I use the default settings of MySQL 5.5 on various servers and I have the following table:
create table test._perf ( name varchar(255) not null ) engine=InnoDB;
I have an .sql script which contains 1000 lines of:
insert into test._perf values('abc');
and I run it like that:
time mysql -u root < 1000-inserts.sql
Since it runs on auto commit, there are 1000 transactions happening, one after the other.
The default setting of
innodb_flush_log_at_trx_commit is 1 which does full ACID. (documentation: https://dev.mysql.com/doc/refman/5.5/en/innodb-parameters.html#sysvar_innodb_flush_log_at_trx_commit)
The documentation also states that:
Many operating systems and some disk hardware fool the flush-to-disk operation. They may tell mysqld that the flush has taken place, even though it has not. Then the durability of transactions is not guaranteed even with the setting 1...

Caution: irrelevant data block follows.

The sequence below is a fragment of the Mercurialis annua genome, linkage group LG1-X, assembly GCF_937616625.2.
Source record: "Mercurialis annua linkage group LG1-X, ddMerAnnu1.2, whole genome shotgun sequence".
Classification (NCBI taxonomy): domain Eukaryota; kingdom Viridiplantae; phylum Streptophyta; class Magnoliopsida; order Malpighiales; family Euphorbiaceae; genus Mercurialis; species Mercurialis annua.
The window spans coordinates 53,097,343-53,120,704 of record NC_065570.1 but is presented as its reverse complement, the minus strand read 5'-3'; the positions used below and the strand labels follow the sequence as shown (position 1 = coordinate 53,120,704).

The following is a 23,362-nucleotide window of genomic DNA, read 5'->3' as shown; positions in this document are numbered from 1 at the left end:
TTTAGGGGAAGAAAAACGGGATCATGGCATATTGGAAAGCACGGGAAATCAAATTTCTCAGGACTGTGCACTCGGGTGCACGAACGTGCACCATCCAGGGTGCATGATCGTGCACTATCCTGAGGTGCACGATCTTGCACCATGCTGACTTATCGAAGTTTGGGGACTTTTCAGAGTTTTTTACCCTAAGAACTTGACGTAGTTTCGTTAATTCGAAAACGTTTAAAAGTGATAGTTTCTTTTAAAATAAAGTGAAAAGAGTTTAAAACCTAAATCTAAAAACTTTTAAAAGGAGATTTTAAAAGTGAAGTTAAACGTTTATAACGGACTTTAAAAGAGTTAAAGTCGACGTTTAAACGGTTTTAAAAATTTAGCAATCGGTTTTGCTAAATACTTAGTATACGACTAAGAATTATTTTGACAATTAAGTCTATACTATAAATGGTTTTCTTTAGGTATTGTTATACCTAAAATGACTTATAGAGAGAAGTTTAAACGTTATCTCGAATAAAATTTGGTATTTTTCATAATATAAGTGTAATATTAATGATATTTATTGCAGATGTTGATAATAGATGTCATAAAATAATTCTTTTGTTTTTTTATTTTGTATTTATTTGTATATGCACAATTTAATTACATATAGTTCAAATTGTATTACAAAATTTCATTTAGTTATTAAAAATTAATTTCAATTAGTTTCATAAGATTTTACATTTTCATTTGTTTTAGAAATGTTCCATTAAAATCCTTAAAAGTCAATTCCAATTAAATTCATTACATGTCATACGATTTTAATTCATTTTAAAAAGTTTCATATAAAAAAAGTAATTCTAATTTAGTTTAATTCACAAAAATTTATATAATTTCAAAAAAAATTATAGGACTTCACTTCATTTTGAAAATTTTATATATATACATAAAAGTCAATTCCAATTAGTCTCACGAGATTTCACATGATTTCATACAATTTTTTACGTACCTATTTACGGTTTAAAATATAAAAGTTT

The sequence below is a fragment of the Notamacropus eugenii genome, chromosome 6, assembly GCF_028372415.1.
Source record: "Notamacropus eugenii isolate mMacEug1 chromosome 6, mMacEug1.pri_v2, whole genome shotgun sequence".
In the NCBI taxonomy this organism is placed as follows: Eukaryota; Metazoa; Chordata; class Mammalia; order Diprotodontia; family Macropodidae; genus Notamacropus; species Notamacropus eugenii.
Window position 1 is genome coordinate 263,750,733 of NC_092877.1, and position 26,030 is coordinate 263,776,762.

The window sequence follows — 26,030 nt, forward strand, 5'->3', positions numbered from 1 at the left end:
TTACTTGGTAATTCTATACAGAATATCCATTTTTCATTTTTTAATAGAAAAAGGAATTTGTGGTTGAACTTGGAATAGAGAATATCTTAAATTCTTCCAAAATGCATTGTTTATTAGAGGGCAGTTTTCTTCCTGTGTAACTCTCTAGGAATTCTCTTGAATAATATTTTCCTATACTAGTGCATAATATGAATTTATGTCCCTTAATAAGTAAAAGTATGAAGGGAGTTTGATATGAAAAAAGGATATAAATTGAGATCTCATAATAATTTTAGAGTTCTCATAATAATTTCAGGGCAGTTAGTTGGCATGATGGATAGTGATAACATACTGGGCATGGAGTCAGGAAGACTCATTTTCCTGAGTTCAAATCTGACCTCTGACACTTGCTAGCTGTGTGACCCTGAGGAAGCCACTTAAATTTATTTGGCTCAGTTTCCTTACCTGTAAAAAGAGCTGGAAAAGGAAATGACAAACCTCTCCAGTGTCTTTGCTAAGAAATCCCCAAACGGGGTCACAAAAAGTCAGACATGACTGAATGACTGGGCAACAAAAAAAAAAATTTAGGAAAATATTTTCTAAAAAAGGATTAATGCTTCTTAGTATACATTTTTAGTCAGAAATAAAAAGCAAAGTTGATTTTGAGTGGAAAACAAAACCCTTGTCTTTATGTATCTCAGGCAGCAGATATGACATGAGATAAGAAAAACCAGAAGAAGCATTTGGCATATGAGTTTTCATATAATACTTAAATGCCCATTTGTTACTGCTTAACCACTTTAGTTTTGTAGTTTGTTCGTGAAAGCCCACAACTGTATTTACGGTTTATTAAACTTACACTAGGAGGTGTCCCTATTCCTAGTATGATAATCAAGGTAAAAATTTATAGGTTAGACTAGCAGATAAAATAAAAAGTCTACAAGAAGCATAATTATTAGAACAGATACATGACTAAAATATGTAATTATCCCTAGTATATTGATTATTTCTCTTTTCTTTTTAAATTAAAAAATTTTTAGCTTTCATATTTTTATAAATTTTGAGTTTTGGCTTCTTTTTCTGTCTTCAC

All of the servers I'm testing the 1000-inserts.sql script are modern ("fast") but very different between them (metal vs vm, windows vs linux, ext4 vs other filesystems, busy vs idle), but the results are always consistent and fall in one of the following two categories:
- 1000 inserts finish in 0.2-1 seconds (fast)
- 1000 inserts finish in 20-55 seconds (slow)
2 in the "slow" servers makes them "fast".
I'd like to know the answer to the following questions:
- can I assume that the servers with the "slow" behavior are the right and correct ones that really implement
- can I assume that the servers with the "fast" behavior are wrong and it is the behavior explained in the documentation? (Many operating systems and some disk hardware fool the flush-to-disk operation. They may tell mysqld that the flush has taken place, even though it has not.)